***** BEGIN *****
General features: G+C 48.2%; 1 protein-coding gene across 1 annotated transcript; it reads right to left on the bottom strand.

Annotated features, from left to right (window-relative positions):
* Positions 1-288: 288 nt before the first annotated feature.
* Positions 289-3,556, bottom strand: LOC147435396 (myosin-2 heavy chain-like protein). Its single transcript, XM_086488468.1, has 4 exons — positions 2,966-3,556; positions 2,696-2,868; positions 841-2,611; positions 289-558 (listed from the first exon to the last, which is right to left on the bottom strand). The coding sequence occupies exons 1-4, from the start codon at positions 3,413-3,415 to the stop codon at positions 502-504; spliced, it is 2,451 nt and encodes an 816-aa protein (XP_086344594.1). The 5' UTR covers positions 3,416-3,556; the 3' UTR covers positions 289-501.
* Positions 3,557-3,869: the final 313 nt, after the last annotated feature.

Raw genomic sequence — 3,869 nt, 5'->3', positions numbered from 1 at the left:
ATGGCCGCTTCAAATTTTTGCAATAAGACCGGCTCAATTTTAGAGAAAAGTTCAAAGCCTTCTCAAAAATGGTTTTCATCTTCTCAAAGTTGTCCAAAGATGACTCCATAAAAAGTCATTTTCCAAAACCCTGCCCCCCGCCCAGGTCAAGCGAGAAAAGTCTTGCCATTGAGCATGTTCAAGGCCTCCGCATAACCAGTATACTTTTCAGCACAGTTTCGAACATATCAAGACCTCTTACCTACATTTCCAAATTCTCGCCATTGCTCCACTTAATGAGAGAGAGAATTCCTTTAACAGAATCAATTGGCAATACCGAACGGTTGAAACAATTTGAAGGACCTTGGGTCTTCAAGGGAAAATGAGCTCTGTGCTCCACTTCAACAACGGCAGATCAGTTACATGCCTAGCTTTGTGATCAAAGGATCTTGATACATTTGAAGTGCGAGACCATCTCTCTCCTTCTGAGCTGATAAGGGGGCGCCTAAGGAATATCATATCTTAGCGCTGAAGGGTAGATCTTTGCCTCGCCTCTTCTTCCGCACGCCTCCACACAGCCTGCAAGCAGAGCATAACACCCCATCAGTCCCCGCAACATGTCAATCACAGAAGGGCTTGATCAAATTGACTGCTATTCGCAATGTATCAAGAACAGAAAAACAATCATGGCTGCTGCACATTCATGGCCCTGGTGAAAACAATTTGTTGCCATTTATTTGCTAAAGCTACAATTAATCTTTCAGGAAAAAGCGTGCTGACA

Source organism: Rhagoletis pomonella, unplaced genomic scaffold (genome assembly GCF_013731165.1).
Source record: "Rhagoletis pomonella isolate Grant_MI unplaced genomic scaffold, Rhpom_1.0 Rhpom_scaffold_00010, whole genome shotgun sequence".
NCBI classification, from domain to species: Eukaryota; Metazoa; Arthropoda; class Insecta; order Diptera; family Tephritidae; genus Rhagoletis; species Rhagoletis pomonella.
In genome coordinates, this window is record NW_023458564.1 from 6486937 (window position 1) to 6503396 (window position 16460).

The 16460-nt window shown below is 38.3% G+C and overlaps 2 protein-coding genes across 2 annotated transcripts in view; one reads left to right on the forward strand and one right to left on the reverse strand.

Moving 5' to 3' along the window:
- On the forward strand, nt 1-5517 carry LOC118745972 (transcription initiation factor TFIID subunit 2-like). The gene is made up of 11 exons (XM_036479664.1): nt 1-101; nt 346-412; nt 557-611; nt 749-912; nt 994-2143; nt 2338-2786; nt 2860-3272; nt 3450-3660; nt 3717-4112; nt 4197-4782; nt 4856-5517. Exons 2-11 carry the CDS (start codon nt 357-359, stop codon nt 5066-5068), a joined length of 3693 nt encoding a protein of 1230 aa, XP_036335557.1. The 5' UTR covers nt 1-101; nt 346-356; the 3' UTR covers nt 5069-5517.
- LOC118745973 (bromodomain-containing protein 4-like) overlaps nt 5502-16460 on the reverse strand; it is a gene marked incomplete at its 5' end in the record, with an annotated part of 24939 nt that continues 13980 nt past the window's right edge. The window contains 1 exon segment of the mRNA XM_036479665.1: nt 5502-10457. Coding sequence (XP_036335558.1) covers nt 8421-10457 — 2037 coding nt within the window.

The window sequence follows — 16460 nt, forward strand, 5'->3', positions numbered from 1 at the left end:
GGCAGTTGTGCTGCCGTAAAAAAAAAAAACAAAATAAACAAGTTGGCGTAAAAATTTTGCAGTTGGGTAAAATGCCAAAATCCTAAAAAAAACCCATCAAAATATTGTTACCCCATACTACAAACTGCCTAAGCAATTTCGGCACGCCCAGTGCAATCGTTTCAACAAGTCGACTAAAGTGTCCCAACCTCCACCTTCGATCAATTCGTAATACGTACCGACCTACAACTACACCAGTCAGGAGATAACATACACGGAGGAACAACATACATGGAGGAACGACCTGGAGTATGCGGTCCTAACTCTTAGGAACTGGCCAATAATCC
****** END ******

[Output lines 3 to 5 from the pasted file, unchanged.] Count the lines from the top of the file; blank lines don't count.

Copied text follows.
* Positions 1-288: 288 nt before the first annotated feature.
* Positions 289-3,556, bottom strand: LOC147435396 (myosin-2 heavy chain-like protein). Its single transcript, XM_086488468.1, has 4 exons — positions 2,966-3,556; positions 2,696-2,868; positions 841-2,611; positions 289-558 (listed from the first exon to the last, which is right to left on the bottom strand). The coding sequence occupies exons 1-4, from the start codon at positions 3,413-3,415 to the stop codon at positions 502-504; spliced, it is 2,451 nt and encodes an 816-aa protein (XP_086344594.1). The 5' UTR covers positions 3,416-3,556; the 3' UTR covers positions 289-501.
* Positions 3,557-3,869: the final 313 nt, after the last annotated feature.